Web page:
“Resist those thoughts,” Lee wrote in an email. “Don’t act out of anxiety. Pause and reflect on what you need.”

Dissatisfaction With Your Job Prospects

Ideally, students will have a job lined up before they complete their undergrad program. Those who don’t may be tempted to pursue graduate studies and delay the job search.

Grad school should not be used solely for career exploration, and it’s not a viable tactic for postponing major life choices, experts warn. Getting a graduate degree is “a really expensive way to figure out what you want to do or to delay getting a real job,” Williamson-Lott says.

Instead, students should “get clear on the root cause of their unhappiness and what they would need to be successful in their job search and future career,” Kalata says. “Then they can decide whether graduate school makes sense for them given the big investment in time and money.”

A Guarantee You’ll Advance at Work

Although a graduate-level credential is beneficial or mandatory in some fields, grad degrees don’t always lead to workplace advancement, experts emphasize.

A master’s degree was once a common step up the corporate ladder, but it doesn’t have the same cache it once did in many industries because of the heavy emphasis on work experience and hands-on skills, says Liz Ryan, CEO of Human Workplace, a human resources consulting firm. It is often harder to enter the HR industry through a high-level position versus a lower-level role, Ryan says.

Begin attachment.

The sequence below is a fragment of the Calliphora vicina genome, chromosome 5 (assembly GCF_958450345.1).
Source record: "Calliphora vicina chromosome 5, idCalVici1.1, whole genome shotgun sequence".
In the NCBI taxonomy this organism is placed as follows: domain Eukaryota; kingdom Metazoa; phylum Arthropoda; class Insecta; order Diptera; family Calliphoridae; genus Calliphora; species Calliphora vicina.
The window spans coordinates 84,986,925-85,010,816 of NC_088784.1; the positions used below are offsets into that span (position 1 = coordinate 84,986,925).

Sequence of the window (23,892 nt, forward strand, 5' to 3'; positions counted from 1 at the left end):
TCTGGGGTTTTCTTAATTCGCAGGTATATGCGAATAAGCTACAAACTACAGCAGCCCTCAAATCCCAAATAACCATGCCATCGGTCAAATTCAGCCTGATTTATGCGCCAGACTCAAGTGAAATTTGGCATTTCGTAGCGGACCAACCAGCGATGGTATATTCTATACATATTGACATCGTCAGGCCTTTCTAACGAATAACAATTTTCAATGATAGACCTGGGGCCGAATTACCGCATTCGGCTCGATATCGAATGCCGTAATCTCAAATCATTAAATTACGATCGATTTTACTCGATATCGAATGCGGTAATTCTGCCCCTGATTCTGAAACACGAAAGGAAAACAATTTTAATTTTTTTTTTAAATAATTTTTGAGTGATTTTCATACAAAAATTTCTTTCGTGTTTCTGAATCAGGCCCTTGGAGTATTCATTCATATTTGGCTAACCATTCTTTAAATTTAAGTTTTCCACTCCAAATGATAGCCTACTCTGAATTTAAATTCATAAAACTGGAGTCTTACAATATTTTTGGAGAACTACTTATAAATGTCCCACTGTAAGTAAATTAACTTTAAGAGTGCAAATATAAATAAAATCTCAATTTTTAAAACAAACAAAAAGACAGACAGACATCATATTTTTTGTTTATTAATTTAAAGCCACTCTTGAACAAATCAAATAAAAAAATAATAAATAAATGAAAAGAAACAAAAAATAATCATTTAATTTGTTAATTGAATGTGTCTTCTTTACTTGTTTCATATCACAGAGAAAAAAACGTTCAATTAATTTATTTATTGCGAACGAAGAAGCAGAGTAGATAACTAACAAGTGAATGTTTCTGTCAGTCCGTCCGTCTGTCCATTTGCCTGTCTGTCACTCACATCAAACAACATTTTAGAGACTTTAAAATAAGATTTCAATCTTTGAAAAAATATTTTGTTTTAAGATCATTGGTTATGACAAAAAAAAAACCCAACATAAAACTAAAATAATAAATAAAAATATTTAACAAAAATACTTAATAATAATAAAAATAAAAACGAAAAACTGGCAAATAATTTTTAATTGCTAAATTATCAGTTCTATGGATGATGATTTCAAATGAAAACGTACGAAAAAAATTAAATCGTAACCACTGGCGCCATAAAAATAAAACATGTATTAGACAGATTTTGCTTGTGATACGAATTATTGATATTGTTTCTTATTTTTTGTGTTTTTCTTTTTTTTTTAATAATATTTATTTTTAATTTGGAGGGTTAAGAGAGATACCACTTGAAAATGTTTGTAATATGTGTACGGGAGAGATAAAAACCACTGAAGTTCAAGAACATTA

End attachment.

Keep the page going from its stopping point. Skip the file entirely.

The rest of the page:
“Getting a (master’s) degree in HR on top of no HR experience would almost be like the worst career choice you could make,” she says.

The Best Reasons to Attend Grad School

Commitment to a Field Where a Grad Degree Is Useful

Lee earned a bachelor’s degree in psychology, but he felt his career prospects in that field would be limited without an advanced degree.

“So grad school was always the plan,” says Lee, who earned a master’s in health management and policy at San Diego State University in California. “Otherwise, I’d be stuck working a typical office job. So the main pro was that it would open up career options and pathways to more interesting roles, ideally with higher pay.”

The same is true in the U.S. for doctors, lawyers and many other professions. Most professional researchers have doctorate degrees in their fields, as well.

An Interest in Scholarly Innovation or Service

Prospective grad students may intend to make some kind of original contribution to society or to serve a worthy cause through their research activity, Williamson-Lott says.

For example, she says, a recent graduate of a developmental psychology doctoral program felt compelled to conduct research on “the relationship between emotions and mental health” after the suicide of a friend.